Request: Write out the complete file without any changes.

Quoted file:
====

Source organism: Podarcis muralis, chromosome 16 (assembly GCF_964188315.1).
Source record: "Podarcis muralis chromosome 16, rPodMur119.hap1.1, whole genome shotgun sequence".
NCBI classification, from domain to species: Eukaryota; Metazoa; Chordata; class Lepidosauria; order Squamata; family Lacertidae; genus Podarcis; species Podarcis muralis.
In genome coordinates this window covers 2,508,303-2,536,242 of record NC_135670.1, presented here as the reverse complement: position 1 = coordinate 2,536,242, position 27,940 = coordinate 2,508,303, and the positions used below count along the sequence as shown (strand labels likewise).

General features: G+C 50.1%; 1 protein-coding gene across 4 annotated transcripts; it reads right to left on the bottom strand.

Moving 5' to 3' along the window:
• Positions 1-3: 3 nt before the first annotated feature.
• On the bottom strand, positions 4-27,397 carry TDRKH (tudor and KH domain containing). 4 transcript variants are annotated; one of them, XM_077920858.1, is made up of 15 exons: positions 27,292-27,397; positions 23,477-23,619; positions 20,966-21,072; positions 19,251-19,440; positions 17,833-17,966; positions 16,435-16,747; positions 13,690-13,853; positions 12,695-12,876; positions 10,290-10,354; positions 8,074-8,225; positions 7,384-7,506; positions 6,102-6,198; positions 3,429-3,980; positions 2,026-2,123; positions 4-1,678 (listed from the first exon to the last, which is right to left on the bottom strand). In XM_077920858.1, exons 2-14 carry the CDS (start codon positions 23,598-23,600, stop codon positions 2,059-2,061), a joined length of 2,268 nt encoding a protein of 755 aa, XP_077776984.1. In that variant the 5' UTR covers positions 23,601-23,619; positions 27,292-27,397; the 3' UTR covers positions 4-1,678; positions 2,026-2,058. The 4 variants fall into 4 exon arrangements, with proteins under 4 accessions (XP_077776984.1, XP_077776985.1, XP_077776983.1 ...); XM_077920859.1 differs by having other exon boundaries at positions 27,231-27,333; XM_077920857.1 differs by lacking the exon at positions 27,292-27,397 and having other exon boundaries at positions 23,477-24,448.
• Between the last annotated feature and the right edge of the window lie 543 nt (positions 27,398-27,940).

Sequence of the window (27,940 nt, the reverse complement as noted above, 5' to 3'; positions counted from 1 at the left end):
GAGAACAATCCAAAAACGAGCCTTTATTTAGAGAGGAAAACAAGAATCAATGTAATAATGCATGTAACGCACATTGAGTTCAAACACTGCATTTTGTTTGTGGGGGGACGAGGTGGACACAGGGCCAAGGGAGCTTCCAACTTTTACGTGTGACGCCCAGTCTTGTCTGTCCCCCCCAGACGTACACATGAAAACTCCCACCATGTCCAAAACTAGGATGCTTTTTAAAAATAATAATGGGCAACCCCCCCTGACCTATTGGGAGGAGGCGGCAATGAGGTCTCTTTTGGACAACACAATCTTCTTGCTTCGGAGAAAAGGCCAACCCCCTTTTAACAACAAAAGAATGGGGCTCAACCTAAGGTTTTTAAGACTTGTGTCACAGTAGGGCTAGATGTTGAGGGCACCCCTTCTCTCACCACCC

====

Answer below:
Source organism: Podarcis muralis, chromosome 16 (assembly GCF_964188315.1).
Source record: "Podarcis muralis chromosome 16, rPodMur119.hap1.1, whole genome shotgun sequence".
NCBI classification, from domain to species: Eukaryota; Metazoa; Chordata; class Lepidosauria; order Squamata; family Lacertidae; genus Podarcis; species Podarcis muralis.
In genome coordinates this window covers 2,508,303-2,536,242 of record NC_135670.1, presented here as the reverse complement: position 1 = coordinate 2,536,242, position 27,940 = coordinate 2,508,303, and the positions used below count along the sequence as shown (strand labels likewise).

General features: G+C 50.1%; 1 protein-coding gene across 4 annotated transcripts; it reads right to left on the bottom strand.

Moving 5' to 3' along the window:
• Positions 1-3: 3 nt before the first annotated feature.
• On the bottom strand, positions 4-27,397 carry TDRKH (tudor and KH domain containing). 4 transcript variants are annotated; one of them, XM_077920858.1, is made up of 15 exons: positions 27,292-27,397; positions 23,477-23,619; positions 20,966-21,072; positions 19,251-19,440; positions 17,833-17,966; positions 16,435-16,747; positions 13,690-13,853; positions 12,695-12,876; positions 10,290-10,354; positions 8,074-8,225; positions 7,384-7,506; positions 6,102-6,198; positions 3,429-3,980; positions 2,026-2,123; positions 4-1,678 (listed from the first exon to the last, which is right to left on the bottom strand). In XM_077920858.1, exons 2-14 carry the CDS (start codon positions 23,598-23,600, stop codon positions 2,059-2,061), a joined length of 2,268 nt encoding a protein of 755 aa, XP_077776984.1. In that variant the 5' UTR covers positions 23,601-23,619; positions 27,292-27,397; the 3' UTR covers positions 4-1,678; positions 2,026-2,058. The 4 variants fall into 4 exon arrangements, with proteins under 4 accessions (XP_077776984.1, XP_077776985.1, XP_077776983.1 ...); XM_077920859.1 differs by having other exon boundaries at positions 27,231-27,333; XM_077920857.1 differs by lacking the exon at positions 27,292-27,397 and having other exon boundaries at positions 23,477-24,448.
• Between the last annotated feature and the right edge of the window lie 543 nt (positions 27,398-27,940).

Sequence of the window (27,940 nt, the reverse complement as noted above, 5' to 3'; positions counted from 1 at the left end):
GAGAACAATCCAAAAACGAGCCTTTATTTAGAGAGGAAAACAAGAATCAATGTAATAATGCATGTAACGCACATTGAGTTCAAACACTGCATTTTGTTTGTGGGGGGACGAGGTGGACACAGGGCCAAGGGAGCTTCCAACTTTTACGTGTGACGCCCAGTCTTGTCTGTCCCCCCCAGACGTACACATGAAAACTCCCACCATGTCCAAAACTAGGATGCTTTTTAAAAATAATAATGGGCAACCCCCCCTGACCTATTGGGAGGAGGCGGCAATGAGGTCTCTTTTGGACAACACAATCTTCTTGCTTCGGAGAAAAGGCCAACCCCCTTTTAACAACAAAAGAATGGGGCTCAACCTAAGGTTTTTAAGACTTGTGTCACAGTAGGGCTAGATGTTGAGGGCACCCCTTCTCTCACCACCC